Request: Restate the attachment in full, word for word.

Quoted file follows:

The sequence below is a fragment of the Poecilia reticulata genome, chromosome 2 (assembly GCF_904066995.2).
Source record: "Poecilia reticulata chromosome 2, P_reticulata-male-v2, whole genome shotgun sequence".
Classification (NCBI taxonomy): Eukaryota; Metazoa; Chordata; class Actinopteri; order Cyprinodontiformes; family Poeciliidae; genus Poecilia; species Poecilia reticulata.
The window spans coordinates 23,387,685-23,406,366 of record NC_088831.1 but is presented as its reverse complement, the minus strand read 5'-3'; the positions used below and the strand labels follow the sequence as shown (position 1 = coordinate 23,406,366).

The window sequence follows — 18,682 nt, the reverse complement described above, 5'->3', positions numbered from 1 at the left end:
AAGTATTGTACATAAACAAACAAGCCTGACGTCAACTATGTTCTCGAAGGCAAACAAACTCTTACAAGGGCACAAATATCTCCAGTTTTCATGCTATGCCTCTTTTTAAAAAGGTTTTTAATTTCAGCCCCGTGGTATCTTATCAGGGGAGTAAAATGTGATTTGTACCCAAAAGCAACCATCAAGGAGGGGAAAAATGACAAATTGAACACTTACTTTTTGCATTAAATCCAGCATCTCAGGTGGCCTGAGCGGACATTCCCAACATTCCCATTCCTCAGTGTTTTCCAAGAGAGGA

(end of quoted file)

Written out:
The sequence below is a fragment of the Poecilia reticulata genome, chromosome 2 (assembly GCF_904066995.2).
Source record: "Poecilia reticulata chromosome 2, P_reticulata-male-v2, whole genome shotgun sequence".
Classification (NCBI taxonomy): Eukaryota; Metazoa; Chordata; class Actinopteri; order Cyprinodontiformes; family Poeciliidae; genus Poecilia; species Poecilia reticulata.
The window spans coordinates 23,387,685-23,406,366 of record NC_088831.1 but is presented as its reverse complement, the minus strand read 5'-3'; the positions used below and the strand labels follow the sequence as shown (position 1 = coordinate 23,406,366).

The window sequence follows — 18,682 nt, the reverse complement described above, 5'->3', positions numbered from 1 at the left end:
AAGTATTGTACATAAACAAACAAGCCTGACGTCAACTATGTTCTCGAAGGCAAACAAACTCTTACAAGGGCACAAATATCTCCAGTTTTCATGCTATGCCTCTTTTTAAAAAGGTTTTTAATTTCAGCCCCGTGGTATCTTATCAGGGGAGTAAAATGTGATTTGTACCCAAAAGCAACCATCAAGGAGGGGAAAAATGACAAATTGAACACTTACTTTTTGCATTAAATCCAGCATCTCAGGTGGCCTGAGCGGACATTCCCAACATTCCCATTCCTCAGTGTTTTCCAAGAGAGGA